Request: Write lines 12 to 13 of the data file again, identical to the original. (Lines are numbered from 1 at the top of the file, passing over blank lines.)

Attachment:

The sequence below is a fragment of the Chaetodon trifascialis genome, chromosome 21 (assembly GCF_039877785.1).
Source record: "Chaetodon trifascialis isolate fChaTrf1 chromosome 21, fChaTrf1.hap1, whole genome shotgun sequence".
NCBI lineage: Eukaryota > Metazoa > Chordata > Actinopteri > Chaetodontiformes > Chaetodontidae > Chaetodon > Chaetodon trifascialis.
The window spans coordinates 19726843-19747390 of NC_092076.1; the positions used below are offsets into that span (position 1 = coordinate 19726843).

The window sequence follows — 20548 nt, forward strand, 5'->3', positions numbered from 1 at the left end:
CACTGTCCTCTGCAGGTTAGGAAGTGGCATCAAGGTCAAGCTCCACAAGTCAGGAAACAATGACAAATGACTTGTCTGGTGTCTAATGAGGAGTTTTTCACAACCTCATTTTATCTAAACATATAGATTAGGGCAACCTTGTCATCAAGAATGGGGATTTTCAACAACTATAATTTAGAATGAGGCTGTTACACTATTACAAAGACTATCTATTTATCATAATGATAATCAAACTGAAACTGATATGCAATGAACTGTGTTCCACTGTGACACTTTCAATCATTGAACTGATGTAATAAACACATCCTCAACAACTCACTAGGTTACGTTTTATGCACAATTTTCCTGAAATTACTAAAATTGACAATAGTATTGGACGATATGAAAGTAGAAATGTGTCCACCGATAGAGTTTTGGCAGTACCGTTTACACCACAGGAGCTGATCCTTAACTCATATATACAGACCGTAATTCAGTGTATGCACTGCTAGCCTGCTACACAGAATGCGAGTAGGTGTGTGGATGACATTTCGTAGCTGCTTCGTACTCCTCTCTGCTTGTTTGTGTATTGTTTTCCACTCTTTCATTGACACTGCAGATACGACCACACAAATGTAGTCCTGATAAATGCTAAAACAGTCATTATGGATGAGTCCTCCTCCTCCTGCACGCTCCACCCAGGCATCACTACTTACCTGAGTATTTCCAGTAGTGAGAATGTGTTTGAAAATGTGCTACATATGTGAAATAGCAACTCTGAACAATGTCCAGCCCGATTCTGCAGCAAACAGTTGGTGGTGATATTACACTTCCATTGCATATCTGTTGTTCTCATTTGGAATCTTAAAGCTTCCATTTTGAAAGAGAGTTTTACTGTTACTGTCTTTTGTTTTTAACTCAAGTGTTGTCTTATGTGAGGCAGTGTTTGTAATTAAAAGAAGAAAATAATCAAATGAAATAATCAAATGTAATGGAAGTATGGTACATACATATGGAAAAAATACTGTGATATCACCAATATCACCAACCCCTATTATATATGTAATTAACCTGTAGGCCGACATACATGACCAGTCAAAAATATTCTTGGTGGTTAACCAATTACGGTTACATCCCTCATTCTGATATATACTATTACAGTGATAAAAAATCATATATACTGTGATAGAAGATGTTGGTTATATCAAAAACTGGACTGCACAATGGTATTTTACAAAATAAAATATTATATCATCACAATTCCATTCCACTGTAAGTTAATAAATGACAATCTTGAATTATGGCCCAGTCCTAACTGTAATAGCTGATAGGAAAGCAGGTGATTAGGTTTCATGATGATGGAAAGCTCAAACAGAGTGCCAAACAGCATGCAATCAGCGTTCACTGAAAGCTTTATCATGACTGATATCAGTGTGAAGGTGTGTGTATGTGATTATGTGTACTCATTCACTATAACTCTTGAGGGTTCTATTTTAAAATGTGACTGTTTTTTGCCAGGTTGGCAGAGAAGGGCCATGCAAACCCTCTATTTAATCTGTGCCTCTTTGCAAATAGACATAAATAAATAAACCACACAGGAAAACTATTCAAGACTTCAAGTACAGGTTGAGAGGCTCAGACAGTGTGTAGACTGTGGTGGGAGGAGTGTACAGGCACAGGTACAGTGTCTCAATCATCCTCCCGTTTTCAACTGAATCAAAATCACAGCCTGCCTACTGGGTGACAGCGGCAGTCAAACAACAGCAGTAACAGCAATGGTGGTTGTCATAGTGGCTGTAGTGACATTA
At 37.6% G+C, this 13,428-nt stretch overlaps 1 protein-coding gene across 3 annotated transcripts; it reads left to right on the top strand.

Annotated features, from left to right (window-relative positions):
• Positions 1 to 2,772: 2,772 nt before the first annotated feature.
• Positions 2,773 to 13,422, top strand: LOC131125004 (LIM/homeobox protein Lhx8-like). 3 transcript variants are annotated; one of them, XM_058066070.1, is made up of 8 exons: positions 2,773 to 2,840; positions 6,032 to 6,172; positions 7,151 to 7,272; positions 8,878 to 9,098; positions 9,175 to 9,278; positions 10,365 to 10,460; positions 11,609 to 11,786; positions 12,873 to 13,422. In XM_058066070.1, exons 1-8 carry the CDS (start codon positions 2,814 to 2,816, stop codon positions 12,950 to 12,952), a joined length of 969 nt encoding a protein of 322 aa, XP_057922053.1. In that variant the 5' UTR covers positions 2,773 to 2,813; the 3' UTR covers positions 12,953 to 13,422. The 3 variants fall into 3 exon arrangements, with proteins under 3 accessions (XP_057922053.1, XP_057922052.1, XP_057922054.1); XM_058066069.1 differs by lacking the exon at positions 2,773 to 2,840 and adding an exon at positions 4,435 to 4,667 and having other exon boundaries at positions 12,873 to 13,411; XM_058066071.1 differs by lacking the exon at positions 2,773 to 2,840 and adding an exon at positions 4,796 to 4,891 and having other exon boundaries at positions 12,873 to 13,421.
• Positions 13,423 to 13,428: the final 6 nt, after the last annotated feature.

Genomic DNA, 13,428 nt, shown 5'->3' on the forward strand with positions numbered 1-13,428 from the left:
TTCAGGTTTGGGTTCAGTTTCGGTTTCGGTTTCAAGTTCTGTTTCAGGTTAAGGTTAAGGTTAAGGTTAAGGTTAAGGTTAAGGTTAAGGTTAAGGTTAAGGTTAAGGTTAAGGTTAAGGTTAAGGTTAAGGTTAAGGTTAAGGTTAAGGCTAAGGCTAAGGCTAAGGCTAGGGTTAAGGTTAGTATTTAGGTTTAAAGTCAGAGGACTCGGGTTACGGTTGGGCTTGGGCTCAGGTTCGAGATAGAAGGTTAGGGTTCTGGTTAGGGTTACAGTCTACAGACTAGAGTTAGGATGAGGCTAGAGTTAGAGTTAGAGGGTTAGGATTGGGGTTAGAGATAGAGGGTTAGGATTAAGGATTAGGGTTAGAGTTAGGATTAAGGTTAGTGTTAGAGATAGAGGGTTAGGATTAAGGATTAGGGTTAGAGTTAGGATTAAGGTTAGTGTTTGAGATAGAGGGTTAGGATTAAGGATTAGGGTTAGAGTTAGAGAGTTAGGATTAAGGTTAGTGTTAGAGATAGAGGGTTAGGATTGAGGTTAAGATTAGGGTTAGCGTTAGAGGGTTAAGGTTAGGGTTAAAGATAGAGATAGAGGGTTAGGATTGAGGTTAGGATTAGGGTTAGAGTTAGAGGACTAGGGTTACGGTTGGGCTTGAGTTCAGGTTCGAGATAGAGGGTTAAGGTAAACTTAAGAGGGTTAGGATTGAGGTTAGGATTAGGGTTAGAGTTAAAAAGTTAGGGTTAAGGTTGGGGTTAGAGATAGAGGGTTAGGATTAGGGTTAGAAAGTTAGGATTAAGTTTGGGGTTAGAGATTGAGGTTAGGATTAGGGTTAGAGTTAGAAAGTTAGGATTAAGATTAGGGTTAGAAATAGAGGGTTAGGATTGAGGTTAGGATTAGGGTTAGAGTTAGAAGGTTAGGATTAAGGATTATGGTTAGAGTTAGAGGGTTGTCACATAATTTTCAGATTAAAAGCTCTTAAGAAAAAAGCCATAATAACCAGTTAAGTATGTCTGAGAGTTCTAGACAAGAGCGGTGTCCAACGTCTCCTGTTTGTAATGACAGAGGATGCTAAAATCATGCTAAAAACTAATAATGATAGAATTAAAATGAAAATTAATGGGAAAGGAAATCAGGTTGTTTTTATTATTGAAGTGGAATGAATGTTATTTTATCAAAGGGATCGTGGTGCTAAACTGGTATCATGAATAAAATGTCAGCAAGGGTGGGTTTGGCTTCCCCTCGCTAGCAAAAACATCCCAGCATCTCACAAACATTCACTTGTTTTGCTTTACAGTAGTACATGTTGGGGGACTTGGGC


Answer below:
Genomic DNA, 13,428 nt, shown 5'->3' on the forward strand with positions numbered 1-13,428 from the left:
TTCAGGTTTGGGTTCAGTTTCGGTTTCGGTTTCAAGTTCTGTTTCAGGTTAAGGTTAAGGTTAAGGTTAAGGTTAAGGTTAAGGTTAAGGTTAAGGTTAAGGTTAAGGTTAAGGTTAAGGTTAAGGTTAAGGTTAAGGTTAAGGTTAAGGCTAAGGCTAAGGCTAAGGCTAGGGTTAAGGTTAGTATTTAGGTTTAAAGTCAGAGGACTCGGGTTACGGTTGGGCTTGGGCTCAGGTTCGAGATAGAAGGTTAGGGTTCTGGTTAGGGTTACAGTCTACAGACTAGAGTTAGGATGAGGCTAGAGTTAGAGTTAGAGGGTTAGGATTGGGGTTAGAGATAGAGGGTTAGGATTAAGGATTAGGGTTAGAGTTAGGATTAAGGTTAGTGTTAGAGATAGAGGGTTAGGATTAAGGATTAGGGTTAGAGTTAGGATTAAGGTTAGTGTTTGAGATAGAGGGTTAGGATTAAGGATTAGGGTTAGAGTTAGAGAGTTAGGATTAAGGTTAGTGTTAGAGATAGAGGGTTAGGATTGAGGTTAAGATTAGGGTTAGCGTTAGAGGGTTAAGGTTAGGGTTAAAGATAGAGATAGAGGGTTAGGATTGAGGTTAGGATTAGGGTTAGAGTTAGAGGACTAGGGTTACGGTTGGGCTTGAGTTCAGGTTCGAGATAGAGGGTTAAGGTAAACTTAAGAGGGTTAGGATTGAGGTTAGGATTAGGGTTAGAGTTAAAAAGTTAGGGTTAAGGTTGGGGTTAGAGATAGAGGGTTAGGATTAGGGTTAGAAAGTTAGGATTAAGTTTGGGGTTAGAGATTGAGGTTAGGATTAGGGTTAGAGTTAGAAAGTTAGGATTAAGATTAGGGTTAGAAATAGAGGGTTAGGATTGAGGTTAGGATTAGGGTTAGAGTTAGAAGGTTAGGATTAAGGATTATGGTTAGAGTTAGAGGGTTGTCACATAATTTTCAGATTAAAAGCTCTTAAGAAAAAAGCCATAATAACCAGTTAAGTATGTCTGAGAGTTCTAGACAAGAGCGGTGTCCAACGTCTCCTGTTTGTAATGACAGAGGATGCTAAAATCATGCTAAAAACTAATAATGATAGAATTAAAATGAAAATTAATGGGAAAGGAAATCAGGTTGTTTTTATTATTGAAGTGGAATGAATGTTATTTTATCAAAGGGATCGTGGTGCTAAACTGGTATCATGAATAAAATGTCAGCAAGGGTGGGTTTGGCTTCCCCTCGCTAGCAAAAACATCCCAGCATCTCACAAACATTCACTTGTTTTGCTTTACAGTAGTACATGTTGGGGGACTTGGGC